In this world where the fetishization of the self has become a central tenet of the social order, where we are obliged to continuously produce the effects of selfhood – to “possess” autonomous agency, youthful beauty, rich personality – where we approximate ever more closely the status of what Mario Perniola has called “feeling things,” is it time to allow for the possibility that things, too, might have become, in Brecht’s term, gestisch? This question comes to mind when considering artist Christopher Williams’s Stage Play, presented over the course of three nights in late May 2017 at a small theater in Zürich.
Tom McDonough (Assoc Prof, Art History) teaches and writes on aspects of the European avant-gardes, modern art and architecture, and twentieth-century French cultural and intellectual history.
5:00 PM in FA 143
Julia Walker will be speaking at the Institute for Advanced Studies in the Humanities (IASH) on Wednesday, October 17 at 12:00 in LN 1106. Her paper is titled “’Form is nothing but emptiness, emptiness nothing but form’: Brigitte D’Ortschy and Frank Lloyd Wright in Germany, America, and Japan.” All are welcome to attend.
This paper examines the understudied German architect and planner Brigitte D’Ortschy. Born in Berlin, D’Ortschy spent much of her architectural career in Munich, first at the Technische Universität and later as a founding member of the Bavarian Committee for Urban and Regional Planning. Yet in between, she came in contact with Frank Lloyd Wright, in whom she would find a resonant intelligence—one who privileged the mental and spiritual in architecture and one who contemplated the powerful effects of silence, space, and absence. Her interactions with Wright, I aim to show, laid the groundwork for her later pursuit: becoming a Zen master of the Sanbo Kyodan school in Japan. Through analysis of D’Ortschy’s essays, letters, talks, and photographic archives, this paper reveals her intensive engagement with Wright’s ideas, from his theory of “organic architecture” to his thinking about the importance of flow and continuity in architectural space. I hope to show that D’Ortschy’s developing interest in Zen and Japan, aided by Wright’s philosophy, led her to view architecture as yet another form of the ideal “emptiness” she sought in spiritual contemplation.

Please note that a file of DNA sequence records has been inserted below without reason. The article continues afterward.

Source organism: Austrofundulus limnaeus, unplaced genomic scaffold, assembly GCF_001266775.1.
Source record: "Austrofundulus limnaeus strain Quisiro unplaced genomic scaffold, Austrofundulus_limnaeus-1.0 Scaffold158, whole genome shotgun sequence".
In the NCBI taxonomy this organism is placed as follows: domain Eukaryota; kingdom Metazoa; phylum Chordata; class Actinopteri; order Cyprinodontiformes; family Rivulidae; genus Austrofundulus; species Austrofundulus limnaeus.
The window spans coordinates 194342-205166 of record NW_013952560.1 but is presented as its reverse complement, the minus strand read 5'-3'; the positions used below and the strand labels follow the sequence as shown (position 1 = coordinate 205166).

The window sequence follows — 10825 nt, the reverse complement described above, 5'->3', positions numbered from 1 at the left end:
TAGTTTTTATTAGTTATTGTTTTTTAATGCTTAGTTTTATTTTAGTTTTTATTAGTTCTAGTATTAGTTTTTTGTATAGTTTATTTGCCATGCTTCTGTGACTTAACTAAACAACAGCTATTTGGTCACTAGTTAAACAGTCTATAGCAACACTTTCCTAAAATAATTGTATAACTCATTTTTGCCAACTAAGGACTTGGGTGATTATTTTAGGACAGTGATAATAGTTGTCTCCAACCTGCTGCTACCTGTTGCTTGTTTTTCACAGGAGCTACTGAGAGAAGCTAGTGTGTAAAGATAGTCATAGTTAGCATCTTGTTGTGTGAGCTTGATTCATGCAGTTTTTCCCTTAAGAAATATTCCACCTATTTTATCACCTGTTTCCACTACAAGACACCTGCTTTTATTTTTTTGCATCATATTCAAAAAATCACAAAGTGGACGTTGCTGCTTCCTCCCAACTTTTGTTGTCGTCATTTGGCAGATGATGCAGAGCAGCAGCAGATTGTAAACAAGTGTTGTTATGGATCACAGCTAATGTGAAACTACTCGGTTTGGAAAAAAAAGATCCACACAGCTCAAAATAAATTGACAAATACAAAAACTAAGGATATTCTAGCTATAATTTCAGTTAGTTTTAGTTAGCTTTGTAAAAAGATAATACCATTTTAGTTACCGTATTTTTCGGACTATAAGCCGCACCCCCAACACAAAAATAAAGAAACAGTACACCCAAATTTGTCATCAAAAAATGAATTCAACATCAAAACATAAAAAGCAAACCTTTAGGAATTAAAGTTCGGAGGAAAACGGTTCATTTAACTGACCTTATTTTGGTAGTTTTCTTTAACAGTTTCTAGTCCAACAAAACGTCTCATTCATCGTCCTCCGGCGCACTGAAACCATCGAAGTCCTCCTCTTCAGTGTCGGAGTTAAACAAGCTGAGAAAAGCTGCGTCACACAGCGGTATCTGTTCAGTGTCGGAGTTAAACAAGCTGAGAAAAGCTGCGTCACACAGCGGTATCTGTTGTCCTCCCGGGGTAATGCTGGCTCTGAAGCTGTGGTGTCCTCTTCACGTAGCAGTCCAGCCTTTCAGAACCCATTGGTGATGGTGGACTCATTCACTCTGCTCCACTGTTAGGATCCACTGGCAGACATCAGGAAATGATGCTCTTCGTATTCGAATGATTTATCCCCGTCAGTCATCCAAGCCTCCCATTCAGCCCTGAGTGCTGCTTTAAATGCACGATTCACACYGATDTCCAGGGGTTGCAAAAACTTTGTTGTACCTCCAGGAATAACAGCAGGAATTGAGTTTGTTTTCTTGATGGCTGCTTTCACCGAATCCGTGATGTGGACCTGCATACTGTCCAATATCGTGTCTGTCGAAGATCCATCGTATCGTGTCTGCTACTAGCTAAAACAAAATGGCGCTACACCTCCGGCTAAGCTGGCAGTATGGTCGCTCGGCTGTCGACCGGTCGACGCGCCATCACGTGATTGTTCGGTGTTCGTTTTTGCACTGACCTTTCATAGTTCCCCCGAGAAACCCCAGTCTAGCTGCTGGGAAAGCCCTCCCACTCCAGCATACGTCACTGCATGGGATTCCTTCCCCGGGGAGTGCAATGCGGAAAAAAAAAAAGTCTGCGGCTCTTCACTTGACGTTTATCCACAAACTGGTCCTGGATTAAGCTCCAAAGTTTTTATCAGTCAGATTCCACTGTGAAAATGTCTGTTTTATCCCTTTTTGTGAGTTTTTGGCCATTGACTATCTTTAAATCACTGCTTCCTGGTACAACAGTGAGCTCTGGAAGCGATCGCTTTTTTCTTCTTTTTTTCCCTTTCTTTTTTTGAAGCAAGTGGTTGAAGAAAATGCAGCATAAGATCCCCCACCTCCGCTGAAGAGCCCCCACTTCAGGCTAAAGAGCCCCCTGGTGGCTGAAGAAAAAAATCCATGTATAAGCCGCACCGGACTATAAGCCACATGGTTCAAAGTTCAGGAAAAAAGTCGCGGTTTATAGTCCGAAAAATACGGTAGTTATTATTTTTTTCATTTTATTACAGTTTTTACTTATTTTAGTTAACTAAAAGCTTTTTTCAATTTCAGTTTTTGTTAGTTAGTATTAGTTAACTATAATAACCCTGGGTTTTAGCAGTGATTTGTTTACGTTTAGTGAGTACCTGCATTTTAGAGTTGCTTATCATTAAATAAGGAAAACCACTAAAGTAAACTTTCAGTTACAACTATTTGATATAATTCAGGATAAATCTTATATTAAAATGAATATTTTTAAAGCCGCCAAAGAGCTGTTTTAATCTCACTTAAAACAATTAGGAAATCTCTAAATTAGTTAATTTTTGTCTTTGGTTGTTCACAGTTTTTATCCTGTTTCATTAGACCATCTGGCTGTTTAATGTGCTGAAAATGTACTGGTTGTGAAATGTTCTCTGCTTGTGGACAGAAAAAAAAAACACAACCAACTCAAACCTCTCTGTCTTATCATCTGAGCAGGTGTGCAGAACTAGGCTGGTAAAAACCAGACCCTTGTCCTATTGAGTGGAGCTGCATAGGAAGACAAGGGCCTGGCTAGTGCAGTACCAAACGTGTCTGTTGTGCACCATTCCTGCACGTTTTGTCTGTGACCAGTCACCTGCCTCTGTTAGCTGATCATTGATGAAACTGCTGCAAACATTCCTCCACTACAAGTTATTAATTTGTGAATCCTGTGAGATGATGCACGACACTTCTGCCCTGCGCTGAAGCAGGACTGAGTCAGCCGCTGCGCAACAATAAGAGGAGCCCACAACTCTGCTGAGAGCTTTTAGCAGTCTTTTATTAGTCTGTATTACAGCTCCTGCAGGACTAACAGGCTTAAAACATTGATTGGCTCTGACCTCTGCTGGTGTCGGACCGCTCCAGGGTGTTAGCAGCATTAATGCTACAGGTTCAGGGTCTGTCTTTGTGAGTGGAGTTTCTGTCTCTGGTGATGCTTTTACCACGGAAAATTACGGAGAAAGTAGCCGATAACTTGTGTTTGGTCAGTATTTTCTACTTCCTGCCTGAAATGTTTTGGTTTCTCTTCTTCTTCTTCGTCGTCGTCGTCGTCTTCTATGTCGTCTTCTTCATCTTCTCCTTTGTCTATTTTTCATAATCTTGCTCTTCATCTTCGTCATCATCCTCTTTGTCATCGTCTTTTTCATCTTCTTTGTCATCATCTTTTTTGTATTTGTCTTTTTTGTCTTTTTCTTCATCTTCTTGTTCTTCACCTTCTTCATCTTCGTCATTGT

On Wednesday, October 17, 2018, Nancy Um will speak in the Sydney Asian Art series, hosted by The Power Institute. Her talk is entitled, “Boxes Fit for Kings: Aromatic Gifts around the Late-Seventeenth- and Early-Eighteenth-Century Indian Ocean.”
The Material and Visual Worlds TAE is delighted to announce the first talk in its annual speaker series. George Marcus, Chancellor’s Professor of Anthropology, UC-Irvine, will deliver a talk on Thursday, October 4 concerned with contemporary experiments in collaborative research across a range of fields of expertise. “Ethnographic Fieldwork, Scenic Design Interventions, and the Consequences of Aesthetic Decisions: Three Collaborative Projects Over Five Years,” will be presented in FA 258 at 6:00. Everyone is welcome!